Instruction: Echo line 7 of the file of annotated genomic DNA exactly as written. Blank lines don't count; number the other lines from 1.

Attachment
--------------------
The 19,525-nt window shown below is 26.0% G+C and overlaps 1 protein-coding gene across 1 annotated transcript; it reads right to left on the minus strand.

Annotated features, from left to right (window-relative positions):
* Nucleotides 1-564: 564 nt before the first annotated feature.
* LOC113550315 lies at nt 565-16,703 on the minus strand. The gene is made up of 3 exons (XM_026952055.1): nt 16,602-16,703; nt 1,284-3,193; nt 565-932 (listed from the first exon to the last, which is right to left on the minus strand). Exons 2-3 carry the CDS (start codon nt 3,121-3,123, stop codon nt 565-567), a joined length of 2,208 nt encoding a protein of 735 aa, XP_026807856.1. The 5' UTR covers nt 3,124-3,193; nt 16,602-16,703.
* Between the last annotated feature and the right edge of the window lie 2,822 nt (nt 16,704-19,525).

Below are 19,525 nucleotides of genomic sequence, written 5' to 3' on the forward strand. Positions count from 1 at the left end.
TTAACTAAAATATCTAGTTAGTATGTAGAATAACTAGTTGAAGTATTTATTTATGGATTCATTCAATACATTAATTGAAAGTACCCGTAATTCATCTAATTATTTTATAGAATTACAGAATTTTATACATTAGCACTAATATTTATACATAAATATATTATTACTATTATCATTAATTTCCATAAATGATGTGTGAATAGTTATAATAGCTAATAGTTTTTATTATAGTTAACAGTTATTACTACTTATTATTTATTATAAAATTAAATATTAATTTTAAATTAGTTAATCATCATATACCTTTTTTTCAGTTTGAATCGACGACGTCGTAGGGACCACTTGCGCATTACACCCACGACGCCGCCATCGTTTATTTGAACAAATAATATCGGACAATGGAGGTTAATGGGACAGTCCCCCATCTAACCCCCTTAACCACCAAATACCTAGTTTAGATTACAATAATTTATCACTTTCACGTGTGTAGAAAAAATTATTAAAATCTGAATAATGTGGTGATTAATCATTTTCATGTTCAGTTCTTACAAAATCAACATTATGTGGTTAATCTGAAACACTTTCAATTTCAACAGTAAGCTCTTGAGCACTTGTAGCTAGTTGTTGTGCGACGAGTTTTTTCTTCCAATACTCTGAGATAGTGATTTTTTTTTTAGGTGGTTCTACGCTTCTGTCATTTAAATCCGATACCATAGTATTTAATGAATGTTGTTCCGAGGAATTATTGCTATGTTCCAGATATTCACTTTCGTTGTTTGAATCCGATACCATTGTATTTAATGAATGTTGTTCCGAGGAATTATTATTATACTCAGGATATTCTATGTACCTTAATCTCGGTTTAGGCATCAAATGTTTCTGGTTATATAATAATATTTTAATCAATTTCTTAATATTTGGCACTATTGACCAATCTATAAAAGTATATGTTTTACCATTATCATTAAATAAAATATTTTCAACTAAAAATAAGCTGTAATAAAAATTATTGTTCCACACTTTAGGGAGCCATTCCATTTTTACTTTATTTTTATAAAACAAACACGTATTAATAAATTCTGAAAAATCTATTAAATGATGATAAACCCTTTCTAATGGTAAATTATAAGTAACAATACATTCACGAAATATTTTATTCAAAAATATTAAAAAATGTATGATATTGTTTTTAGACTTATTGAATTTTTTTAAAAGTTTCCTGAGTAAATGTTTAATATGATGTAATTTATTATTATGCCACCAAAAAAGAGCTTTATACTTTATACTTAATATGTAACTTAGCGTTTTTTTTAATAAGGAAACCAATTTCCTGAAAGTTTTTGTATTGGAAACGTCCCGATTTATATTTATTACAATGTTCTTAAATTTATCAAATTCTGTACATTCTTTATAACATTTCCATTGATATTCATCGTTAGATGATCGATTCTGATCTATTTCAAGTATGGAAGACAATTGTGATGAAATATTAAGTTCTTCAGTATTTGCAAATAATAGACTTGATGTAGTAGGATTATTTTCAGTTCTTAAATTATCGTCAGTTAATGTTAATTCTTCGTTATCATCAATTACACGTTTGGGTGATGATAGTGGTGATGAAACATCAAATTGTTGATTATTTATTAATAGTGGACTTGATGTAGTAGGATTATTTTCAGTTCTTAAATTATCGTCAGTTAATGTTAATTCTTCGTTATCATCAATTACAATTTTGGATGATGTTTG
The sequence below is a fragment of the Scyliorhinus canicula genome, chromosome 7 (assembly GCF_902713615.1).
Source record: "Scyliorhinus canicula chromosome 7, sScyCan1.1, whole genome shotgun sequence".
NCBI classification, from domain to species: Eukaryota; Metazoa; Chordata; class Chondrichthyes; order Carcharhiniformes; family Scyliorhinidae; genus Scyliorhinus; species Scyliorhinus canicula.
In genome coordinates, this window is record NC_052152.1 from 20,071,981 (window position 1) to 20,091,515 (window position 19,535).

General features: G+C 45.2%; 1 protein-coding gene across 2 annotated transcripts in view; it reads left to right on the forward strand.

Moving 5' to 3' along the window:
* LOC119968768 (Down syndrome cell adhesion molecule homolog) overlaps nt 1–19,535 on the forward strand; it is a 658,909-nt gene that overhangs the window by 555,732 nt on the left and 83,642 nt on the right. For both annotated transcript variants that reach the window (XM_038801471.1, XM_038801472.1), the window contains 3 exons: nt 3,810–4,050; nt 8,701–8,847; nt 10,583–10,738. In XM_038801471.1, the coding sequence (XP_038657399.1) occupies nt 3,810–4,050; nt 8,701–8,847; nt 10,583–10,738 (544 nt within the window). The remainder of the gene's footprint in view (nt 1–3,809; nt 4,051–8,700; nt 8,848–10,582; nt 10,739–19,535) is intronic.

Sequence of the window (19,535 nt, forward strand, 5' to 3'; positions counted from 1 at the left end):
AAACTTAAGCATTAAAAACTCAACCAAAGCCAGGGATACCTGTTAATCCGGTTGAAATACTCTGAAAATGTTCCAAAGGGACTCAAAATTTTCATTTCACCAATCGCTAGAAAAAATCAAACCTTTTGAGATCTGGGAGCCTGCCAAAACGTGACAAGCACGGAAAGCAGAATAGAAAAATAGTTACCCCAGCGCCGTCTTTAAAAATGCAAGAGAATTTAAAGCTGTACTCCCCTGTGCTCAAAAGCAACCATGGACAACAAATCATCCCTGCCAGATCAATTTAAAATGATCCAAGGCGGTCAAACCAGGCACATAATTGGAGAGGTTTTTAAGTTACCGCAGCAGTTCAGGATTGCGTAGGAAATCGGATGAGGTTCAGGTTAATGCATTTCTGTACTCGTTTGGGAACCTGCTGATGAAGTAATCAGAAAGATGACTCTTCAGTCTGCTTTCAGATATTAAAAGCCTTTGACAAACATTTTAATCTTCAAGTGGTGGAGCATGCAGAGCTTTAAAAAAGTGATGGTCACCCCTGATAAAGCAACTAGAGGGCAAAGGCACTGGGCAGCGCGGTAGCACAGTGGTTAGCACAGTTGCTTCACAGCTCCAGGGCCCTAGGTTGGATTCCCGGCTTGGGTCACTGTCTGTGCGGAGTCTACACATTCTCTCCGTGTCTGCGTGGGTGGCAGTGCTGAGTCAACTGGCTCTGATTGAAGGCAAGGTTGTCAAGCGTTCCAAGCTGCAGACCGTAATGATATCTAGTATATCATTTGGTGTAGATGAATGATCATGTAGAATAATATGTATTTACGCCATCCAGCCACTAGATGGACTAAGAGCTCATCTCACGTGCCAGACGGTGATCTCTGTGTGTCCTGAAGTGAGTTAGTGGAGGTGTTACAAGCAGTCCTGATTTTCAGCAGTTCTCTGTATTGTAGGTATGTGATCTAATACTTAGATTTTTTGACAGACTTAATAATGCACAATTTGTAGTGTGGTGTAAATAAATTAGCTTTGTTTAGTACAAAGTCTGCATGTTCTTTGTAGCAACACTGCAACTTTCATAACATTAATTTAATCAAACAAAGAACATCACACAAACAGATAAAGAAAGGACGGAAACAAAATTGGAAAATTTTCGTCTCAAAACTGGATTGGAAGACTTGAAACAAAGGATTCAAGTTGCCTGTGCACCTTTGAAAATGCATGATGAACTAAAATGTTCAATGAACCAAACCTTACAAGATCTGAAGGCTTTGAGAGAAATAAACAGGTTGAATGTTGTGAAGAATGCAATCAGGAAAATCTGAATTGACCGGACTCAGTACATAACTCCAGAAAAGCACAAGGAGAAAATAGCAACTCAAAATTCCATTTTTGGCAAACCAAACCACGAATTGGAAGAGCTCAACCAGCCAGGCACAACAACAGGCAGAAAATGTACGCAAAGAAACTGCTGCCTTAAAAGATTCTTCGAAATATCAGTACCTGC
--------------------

TTAACTAAAATATCTAGTTAGTATGTAGAATAACTAGTTGAAGTATTTATTTATGGATTCATTCAATACATTAATTGAAAGTACCCGTAATTCATCTAATTATTTTATAGAATTACAGAATTTTATACATTAGCACTAATATTTATACATAAATATATTATTACTATTATCATTAATTTCCATAAATGATGTGTGAATAGTTATAATAGCTAATAGTTTTTATTATAGTTAACAGTTATTACTACTTATTATTTATTATAAAATTAAATATTAATTTTAAATTAGTTAATCATCATATACCTTTTTTTCAGTTTGAATCGACGACGTCGTAGGGACCACTTGCGCATTACACCCACGACGCCGCCATCGTTTATTTGAACAAATAATATCGGACAATGGAGGTTAATGGGACAGTCCCCCATCTAACCCCCTTAACCACCAAATACCTAGTTTAGATTACAATAATTTATCACTTTCACGTGTGTAGAAAAAATTATTAAAATCTGAATAATGTGGTGATTAATCATTTTCATGTTCAGTTCTTACAAAATCAACATTATGTGGTTAATCTGAAACACTTTCAATTTCAACAGTAAGCTCTTGAGCACTTGTAGCTAGTTGTTGTGCGACGAGTTTTTTCTTCCAATACTCTGAGATAGTGATTTTTTTTTTAGGTGGTTCTACGCTTCTGTCATTTAAATCCGATACCATAGTATTTAATGAATGTTGTTCCGAGGAATTATTGCTATGTTCCAGATATTCACTTTCGTTGTTTGAATCCGATACCATTGTATTTAATGAATGTTGTTCCGAGGAATTATTATTATACTCAGGATATTCTATGTACCTTAATCTCGGTTTAGGCATCAAATGTTTCTGGTTATATAATAATATTTTAATCAATTTCTTAATATTTGGCACTATTGACCAATCTATAAAAGTATATGTTTTACCATTATCATTAAATAAAATATTTTCAACTAAAAATAAGCTGTAATAAAAATTATTGTTCCACACTTTAGGGAGCCATTCCATTTTTACTTTATTTTTATAAAACAAACACGTATTAATAAATTCTGAAAAATCTATTAAATGATGATAAACCCTTTCTAATGGTAAATTATAAGTAACAATACATTCACGAAATATTTTATTCAAAAATATTAAAAAATGTATGATATTGTTTTTAGACTTATTGAATTTTTTTAAAAGTTTCCTGAGTAAATGTTTAATATGATGTAATTTATTATTATGCCACCAAAAAAGAGCTTTATACTTTATACTTAATATGTAACTTAGCGTTTTTTTTAATAAGGAAACCAATTTCCTGAAAGTTTTTGTATTGGAAACGTCCCGATTTATATTTATTACAATGTTCTTAAATTTATCAAATTCTGTACATTCTTTATAACATTTCCATTGATATTCATCGTTAGATGATCGATTCTGATCTATTTCAAGTATGGAAGACAATTGTGATGAAATATTAAGTTCTTCAGTATTTGCAAATAATAGACTTGATGTAGTAGGATTATTTTCAGTTCTTAAATTATCGTCAGTTAATGTTAATTCTTCGTTATCATCAATTACACGTTTGGGTGATGATAGTGGTGATGAAACATCAAATTGTTGATTATTTATTAATAGTGGACTTGATGTAGTAGGATTATTTTCAGTTCTTAAATTATCGTCAGTTAATGTTAATTCTTCGTTATCATCAATTACAATTTTGGATGATGTTTG